In order not to burden the text with matter that might not be of general interest, the technical descriptions of the fishes of each group are given in small type at the head of each chapter; and that they may be readily understood by the lay reader the following explanations seem necessary.

The length of the head is from the point of the snout to the hindmost point or margin of the gill-cover. The length of the body is from the point of the snout to the base of the caudal fin, the fin itself not being included. The depth of the body is from the highest point of the dorsal line to the lowest point of the ventral line, usually from the base of the first dorsal fin to the base of the ventral fin. The expression "head 5" means that the length of the head is contained five times in the length of the body; the expression "depth 5" means that the depth of the body is contained five times in its length; "eye 5" means that the diameter of the eye is contained five times in the length of the head. In describing the fins the spiny rays are denoted by Roman numerals, and the soft rays by Arabic numerals, and the fins themselves by initials; thus "D. 9" means that the dorsal fin is single and composed of nine soft rays; "D. IX, 10" means that the single dorsal fin has nine spiny rays and ten soft rays; when separated by a hyphen, as "D. X-12," it means that there are two dorsal fins, the first composed of ten spiny rays and the second of twelve soft ones; "A. III, 11" means that the anal fin has three spines and eleven soft rays. The expression "scales 7-65-18" indicates that there are seven rows of scales between the dorsal fin and the lateral line, sixty-five scales along the lateral line, and eighteen oblique or horizontal rows between the lateral line and the ventral line. The number of rays in the fins and the number of scales along the lateral line, as given, represent the average number, and are subject to slight variation; thus in some localities the number of rays in a fin may be found to vary one or two, and the number of scales along the lateral line may vary from one to five, more or less, from the number given in the descriptions.

I have adhered strictly to the nomenclature of the "Fishes of Middle and North America" (Bulletin, U. S. National Museum, No. 47), by Jordan and Evermann, and in the main I have followed the descriptions as recorded in that admirable work; but in many instances I have depended on my own notes.

The suggestions as to angling and the tools and tackle recommended may be confidently relied on, as they are in conformity with my own practice and are based on my personal experience, covering a period of forty years, on many waters, from Canada to the West Indies, and from the Atlantic to the Rocky Mountains.

JAMES A. HENSHALL

Bozeman, Montana.

February 1, 1903.


The Master of Warlock: A Virginia War Story

Fiction > War & Military

master, warlock, virginia, war, story, military, fiction

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I
A break in the bridge

The road was a winding, twisting track as it threaded its way through a stretch of old field pines. The land was nearly level at that point, and quite unobstructed, so that there was not the slightest reason that ordinary intelligence could discover for the roadway's devious wanderings. It might just as well have run straight through the pine lands.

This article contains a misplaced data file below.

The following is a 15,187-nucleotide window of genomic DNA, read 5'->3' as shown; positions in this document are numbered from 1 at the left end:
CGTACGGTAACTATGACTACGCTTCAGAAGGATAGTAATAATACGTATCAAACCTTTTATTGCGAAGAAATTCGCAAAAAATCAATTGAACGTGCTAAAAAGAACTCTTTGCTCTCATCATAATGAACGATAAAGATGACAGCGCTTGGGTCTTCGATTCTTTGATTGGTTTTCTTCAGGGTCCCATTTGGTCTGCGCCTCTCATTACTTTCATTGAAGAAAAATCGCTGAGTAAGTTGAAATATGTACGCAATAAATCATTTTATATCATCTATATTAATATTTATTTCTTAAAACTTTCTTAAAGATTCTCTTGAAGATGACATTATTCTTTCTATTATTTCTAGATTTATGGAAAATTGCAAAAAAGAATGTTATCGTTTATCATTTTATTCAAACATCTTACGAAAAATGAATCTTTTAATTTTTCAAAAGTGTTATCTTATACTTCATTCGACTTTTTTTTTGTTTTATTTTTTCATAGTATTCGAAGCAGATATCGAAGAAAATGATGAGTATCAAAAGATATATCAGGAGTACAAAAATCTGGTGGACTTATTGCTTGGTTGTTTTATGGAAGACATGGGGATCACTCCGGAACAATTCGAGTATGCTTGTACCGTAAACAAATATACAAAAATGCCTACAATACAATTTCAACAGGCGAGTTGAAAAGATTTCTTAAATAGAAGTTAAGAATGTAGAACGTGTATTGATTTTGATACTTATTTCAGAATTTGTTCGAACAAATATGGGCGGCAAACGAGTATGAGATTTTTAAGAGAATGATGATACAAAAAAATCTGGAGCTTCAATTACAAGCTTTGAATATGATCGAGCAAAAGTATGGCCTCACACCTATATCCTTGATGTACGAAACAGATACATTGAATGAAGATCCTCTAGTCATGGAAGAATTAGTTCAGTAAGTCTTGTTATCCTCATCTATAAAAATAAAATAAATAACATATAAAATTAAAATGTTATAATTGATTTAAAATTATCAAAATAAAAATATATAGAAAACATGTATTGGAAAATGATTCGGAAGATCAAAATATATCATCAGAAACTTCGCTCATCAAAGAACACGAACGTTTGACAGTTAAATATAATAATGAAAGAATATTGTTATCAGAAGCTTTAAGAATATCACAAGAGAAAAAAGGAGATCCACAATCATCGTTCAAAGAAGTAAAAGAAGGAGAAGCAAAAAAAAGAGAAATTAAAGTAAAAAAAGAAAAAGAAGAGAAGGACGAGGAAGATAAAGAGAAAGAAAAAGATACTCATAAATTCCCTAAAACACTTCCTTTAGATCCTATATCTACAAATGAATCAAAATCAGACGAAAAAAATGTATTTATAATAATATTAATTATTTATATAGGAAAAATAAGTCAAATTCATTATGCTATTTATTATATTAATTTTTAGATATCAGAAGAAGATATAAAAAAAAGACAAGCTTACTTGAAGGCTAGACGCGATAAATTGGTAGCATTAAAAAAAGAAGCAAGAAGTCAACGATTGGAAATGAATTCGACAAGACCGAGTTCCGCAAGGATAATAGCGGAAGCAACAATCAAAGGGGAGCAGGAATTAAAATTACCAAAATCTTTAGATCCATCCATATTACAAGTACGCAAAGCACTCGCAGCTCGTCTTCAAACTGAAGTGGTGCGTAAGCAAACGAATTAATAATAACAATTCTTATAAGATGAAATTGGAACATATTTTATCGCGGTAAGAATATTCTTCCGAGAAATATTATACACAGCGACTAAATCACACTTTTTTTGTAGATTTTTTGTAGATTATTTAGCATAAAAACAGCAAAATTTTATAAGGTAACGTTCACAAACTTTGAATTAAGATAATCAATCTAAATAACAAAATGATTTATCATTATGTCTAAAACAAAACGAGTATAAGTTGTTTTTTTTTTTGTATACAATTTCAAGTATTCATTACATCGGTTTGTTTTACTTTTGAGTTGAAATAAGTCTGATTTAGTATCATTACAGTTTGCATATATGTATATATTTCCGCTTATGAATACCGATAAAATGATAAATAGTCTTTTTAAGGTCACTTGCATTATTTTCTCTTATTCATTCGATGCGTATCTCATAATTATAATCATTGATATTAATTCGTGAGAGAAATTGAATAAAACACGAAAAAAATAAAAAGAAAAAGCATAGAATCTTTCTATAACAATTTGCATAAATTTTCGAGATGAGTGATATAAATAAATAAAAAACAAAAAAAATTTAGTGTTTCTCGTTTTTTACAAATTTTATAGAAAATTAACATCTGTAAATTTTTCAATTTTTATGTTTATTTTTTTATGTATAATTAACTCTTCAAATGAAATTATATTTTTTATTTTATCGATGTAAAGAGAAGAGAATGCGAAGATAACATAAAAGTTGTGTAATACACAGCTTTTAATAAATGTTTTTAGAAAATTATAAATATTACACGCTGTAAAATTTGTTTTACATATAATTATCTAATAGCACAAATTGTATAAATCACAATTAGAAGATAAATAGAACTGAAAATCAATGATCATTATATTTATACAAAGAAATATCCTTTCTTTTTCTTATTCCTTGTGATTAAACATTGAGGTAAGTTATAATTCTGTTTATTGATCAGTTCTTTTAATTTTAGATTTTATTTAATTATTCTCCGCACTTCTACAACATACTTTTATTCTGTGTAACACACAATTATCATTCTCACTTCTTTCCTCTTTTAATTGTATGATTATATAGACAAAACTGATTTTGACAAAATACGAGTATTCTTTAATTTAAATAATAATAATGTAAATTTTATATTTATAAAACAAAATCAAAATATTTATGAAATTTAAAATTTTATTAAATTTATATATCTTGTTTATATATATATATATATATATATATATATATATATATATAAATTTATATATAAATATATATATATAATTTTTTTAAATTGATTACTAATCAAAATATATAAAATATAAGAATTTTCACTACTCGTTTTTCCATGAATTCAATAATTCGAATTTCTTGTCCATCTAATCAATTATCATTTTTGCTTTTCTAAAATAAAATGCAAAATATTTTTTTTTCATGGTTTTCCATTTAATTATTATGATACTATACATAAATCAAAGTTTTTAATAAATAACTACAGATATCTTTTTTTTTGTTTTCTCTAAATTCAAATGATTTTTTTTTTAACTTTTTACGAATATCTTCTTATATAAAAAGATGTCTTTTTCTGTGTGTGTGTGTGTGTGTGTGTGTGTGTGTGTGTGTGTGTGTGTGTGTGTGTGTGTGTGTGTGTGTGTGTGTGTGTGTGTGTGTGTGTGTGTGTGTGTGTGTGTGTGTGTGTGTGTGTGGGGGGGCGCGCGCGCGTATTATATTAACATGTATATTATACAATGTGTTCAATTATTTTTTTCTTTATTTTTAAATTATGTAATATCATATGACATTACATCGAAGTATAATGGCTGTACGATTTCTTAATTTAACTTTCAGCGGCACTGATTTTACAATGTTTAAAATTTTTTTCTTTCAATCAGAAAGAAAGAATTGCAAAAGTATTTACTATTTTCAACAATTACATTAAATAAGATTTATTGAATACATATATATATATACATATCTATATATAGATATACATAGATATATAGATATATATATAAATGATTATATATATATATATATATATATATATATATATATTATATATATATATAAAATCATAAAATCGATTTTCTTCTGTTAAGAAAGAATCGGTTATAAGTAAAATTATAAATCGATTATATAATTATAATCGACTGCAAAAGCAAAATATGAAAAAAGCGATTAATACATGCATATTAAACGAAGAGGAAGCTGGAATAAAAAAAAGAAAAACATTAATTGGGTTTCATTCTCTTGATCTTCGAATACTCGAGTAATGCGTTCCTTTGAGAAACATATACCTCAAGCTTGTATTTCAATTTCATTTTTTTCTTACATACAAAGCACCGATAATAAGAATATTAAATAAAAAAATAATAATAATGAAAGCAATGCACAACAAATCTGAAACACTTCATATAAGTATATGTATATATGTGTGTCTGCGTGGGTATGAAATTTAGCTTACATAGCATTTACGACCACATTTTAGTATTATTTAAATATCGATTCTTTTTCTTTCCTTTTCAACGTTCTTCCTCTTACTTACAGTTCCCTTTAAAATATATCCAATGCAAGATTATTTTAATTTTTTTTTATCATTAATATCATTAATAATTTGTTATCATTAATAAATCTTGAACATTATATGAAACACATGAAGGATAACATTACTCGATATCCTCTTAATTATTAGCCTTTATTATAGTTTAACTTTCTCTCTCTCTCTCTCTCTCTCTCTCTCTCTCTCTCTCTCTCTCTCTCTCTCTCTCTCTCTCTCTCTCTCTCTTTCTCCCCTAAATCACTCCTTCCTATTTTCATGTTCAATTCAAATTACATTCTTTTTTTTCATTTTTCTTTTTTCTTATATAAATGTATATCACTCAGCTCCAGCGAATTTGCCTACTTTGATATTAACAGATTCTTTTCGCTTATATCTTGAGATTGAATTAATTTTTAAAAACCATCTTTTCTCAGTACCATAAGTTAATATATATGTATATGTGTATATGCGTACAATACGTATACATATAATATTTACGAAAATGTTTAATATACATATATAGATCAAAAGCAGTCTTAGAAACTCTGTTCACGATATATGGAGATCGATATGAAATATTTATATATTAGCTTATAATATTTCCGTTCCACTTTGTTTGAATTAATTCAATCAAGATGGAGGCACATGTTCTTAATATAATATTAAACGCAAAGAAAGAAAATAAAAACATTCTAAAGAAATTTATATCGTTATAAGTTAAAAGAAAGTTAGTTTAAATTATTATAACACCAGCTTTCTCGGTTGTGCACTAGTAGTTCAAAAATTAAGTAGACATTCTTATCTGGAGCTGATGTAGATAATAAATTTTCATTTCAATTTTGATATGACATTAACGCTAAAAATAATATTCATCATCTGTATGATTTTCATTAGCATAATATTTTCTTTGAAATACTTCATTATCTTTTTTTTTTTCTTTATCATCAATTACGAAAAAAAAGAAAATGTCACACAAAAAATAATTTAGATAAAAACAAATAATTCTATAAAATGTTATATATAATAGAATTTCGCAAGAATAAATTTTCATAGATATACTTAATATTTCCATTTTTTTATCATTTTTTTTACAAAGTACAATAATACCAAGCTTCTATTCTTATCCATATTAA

But in Virginia people were never in a hurry. They had all of leisure that well-settled and perfectly self-satisfied ways of life could bring to a people whose chief concern it was to live uprightly and happily in that state of existence into which it had pleased God to call them. What difference could it make to a people so minded, whether the journey to the Court-house—the centre and seat of county activities of all kinds—were a mile or two longer or shorter by reason of meaningless curves in the road, or by reason of a lack of them? Why should they bother to straighten out road windings that had the authority of long use for their being? And why should the well-fed negro drivers of family carriages shake themselves out of their customary and comfortable naps in order to drive more directly across the pine land, when the horses, if left to themselves, would placidly follow the traditional track?

The crookedness of the road was a fact, and Virginians of that time always accepted and respected facts to which they had been long accustomed. For that sufficient reason Baillie Pegram, the young master of Warlock, was not thinking of the road at all, but accepting it as he did the greenery of the trees and the bursting of the buds, as he jogged along at a dog-trot on that fine April morning in the year of our Lord 1861.

He was well mounted upon a mettlesome sorrel mare,—a mare with pronounced ideas of her own. The young man had taught her to bend these somewhat to his will, but her individuality was not yet so far subdued or suppressed as to lose itself in that of her master. So she suddenly halted and vigorously snorted as she came within sight of the little bridge over Dogwood Branch, where a horse and a young gentlewoman were obviously in trouble.

I name the horse and the girl in that ungallant reverse order, because that was the order in which they revealed themselves to the mare and her master. For the girl was on the farther side of the horse, and stooping, so that she could not be seen at a first glance. As she heard approaching hoof-beats she straightened herself into that dignity of demeanour which every young Virginia gentlewoman felt it to be her supreme duty in life to maintain under any and all circumstances.